I don't know if people are aware of it but Jerome's 'citation' of the Gospel of the Hebrews is more nuanced than a 'citation.' It appears in a fictitious dialogue which Jerome penned:
1. Critob. I am charmed with the exuberance of your eloquence, but at the same time I would remind you that, Proverbs 10:19 In the multitude of words there wants not transgression. And how does it bear upon the question before us? You will surely admit that those who have received Christian baptism are without sin. And that being free from sin they are righteous. And that once they are righteous, they can, if they take care, preserve their righteousness, and so through life avoid all sin.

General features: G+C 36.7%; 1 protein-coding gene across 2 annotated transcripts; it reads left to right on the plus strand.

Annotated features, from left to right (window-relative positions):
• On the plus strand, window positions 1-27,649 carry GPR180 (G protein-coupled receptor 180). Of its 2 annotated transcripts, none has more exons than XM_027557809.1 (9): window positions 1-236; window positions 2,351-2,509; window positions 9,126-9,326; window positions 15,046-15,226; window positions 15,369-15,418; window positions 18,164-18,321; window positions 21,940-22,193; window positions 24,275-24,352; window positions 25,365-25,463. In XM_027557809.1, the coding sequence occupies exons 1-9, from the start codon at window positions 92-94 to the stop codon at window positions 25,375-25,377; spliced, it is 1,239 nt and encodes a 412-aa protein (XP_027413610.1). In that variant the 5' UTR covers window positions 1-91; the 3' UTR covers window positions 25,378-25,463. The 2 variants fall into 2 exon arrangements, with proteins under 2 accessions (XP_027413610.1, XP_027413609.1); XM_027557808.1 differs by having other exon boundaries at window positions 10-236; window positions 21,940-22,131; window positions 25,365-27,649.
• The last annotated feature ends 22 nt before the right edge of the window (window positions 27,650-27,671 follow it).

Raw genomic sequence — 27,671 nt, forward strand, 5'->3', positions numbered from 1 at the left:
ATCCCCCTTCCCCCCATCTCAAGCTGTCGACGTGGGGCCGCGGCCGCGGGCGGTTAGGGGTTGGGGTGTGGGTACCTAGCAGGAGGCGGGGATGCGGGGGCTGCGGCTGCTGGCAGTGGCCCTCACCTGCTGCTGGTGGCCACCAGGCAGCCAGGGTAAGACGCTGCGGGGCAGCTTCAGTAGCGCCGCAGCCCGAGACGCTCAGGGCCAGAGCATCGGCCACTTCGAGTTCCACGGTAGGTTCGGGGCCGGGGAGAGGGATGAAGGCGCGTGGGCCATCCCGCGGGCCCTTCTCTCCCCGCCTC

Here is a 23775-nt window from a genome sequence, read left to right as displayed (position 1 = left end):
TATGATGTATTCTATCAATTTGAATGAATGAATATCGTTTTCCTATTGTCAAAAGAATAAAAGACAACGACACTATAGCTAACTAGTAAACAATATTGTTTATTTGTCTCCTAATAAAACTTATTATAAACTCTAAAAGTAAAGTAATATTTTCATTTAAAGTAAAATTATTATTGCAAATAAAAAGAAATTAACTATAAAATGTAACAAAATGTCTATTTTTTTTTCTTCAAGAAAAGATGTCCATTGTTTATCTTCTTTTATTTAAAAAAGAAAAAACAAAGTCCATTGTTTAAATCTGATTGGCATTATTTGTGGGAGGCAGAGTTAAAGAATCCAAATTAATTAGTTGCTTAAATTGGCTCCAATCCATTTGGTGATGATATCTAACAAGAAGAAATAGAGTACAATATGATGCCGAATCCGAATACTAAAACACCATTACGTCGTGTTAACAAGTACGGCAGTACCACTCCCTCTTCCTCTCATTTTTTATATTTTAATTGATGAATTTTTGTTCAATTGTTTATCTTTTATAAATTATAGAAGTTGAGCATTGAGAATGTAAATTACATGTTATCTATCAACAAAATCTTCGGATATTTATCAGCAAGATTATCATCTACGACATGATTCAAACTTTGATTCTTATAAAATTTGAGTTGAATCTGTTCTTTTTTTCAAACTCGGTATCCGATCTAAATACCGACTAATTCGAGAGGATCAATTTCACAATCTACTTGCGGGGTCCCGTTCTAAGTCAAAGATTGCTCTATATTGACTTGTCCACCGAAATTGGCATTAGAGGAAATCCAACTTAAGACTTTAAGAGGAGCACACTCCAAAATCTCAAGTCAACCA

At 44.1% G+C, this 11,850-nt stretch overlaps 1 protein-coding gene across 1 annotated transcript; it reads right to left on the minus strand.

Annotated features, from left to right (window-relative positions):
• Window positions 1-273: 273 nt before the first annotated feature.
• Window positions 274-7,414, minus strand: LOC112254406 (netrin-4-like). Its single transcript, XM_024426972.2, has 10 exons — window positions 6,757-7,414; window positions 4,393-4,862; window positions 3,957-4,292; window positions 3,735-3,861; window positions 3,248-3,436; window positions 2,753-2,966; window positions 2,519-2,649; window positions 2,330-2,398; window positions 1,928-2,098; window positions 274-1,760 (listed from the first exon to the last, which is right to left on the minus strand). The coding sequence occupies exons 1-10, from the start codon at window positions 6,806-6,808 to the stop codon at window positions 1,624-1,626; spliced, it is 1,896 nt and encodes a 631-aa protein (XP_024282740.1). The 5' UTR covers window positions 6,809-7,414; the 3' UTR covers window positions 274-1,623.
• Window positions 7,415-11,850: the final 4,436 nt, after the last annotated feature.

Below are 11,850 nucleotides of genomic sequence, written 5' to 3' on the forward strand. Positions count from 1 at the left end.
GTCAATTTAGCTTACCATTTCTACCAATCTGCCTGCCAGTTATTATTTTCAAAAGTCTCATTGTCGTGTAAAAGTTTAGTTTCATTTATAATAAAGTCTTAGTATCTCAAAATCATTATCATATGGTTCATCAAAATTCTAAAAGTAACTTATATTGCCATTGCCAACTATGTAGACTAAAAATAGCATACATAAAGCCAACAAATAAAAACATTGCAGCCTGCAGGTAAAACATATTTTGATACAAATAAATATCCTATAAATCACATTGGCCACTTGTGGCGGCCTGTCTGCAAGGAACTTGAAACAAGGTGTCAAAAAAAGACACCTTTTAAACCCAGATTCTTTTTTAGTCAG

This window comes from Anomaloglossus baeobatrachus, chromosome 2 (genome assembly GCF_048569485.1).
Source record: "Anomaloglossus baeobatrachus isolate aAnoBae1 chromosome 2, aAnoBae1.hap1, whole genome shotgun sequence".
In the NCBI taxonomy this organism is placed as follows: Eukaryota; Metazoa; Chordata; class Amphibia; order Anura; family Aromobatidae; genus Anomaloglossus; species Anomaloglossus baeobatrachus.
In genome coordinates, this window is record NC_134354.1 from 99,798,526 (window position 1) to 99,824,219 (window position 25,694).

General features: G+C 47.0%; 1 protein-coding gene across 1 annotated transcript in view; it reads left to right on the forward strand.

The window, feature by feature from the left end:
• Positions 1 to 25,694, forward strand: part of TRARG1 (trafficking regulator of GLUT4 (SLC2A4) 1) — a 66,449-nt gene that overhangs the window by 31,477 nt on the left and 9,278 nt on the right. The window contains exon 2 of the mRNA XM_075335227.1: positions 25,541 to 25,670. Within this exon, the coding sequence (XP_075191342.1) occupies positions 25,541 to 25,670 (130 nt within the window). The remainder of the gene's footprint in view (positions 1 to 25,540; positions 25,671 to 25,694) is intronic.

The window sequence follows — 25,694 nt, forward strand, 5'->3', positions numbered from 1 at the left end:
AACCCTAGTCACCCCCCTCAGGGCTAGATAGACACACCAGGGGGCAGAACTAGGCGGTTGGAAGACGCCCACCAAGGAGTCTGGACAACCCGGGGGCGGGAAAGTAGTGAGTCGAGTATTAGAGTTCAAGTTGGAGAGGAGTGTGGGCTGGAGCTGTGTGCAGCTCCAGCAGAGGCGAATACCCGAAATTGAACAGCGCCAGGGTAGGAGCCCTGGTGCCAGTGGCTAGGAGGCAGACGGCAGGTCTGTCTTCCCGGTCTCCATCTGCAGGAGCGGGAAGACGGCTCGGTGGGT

Attic. Do you not blush to follow the opinion of Jovinian, which has been exploded and condemned? For he relies upon just the same proofs and arguments as you do; nay, rather, you are all eagerness for his inventions, and desire to preach in the East what was formerly condemned at Rome, and not long ago in Africa. Read then the reply which was given to him, and you will there find the answer to yourself. For in the discussion of doctrines and disputed points, we must have regard not to persons but to things. And yet let me tell you that baptism condones past offenses, and does not preserve righteousness in the time to come; the keeping of that is dependent on toil and industry, as well as earnestness, and above all on the mercy of God. It is ours to ask, to Him it belongs to bestow what we ask; ours to begin, His it is to finish; ours to offer what we can, His to fulfil what we cannot perform. For except the Lord build the house, they labour in vain that build it. Except the Lord keep the city, the watchman wakes but in vain. Wherefore the Apostle 1 Corinthians 9:24 bids us so run that we may attain. All indeed run, but one receives the crown. And in the Psalm it is written, O Lord, you have crowned us with your favour as with a shield. For our victory is won and the crown of our victory is gained by His protection and through His shield; and here we run that hereafter we may attain; there he shall receive the crown who in this world has proved the conqueror. And when we have been baptized we are told, John 5:14 Behold you are made whole; sin no more lest a worse thing happen unto you. And again, 1 Corinthians 3:16-17 Do you not know that you are a temple of God, and that the Spirit of God dwells in you? If any man profane the temple of God, him shall God destroy. And in another place, 2 Chronicles 15:2 The Lord is with you so long as you are with Him: if you forsake Him, He will also forsake you. Where is the man, do you suppose, in whom as in a shrine and sanctuary the purity of Christ is permanent, and in whose case the serenity of the temple is saddened by no cloud of sin? We cannot always have the same countenance, though the philosophers falsely boast that this was the experience of Socrates; how much less can our minds be always the same! As men have many expressions of countenance, so also do the feelings of their hearts vary. If it were possible for us to be always immersed in the waters of baptism, sins would fly over our heads and leave us untouched. The Holy Spirit would protect us. But the enemy assails us, and when conquered does not depart, but is ever lying in ambush, that he may secretly shoot the upright in heart.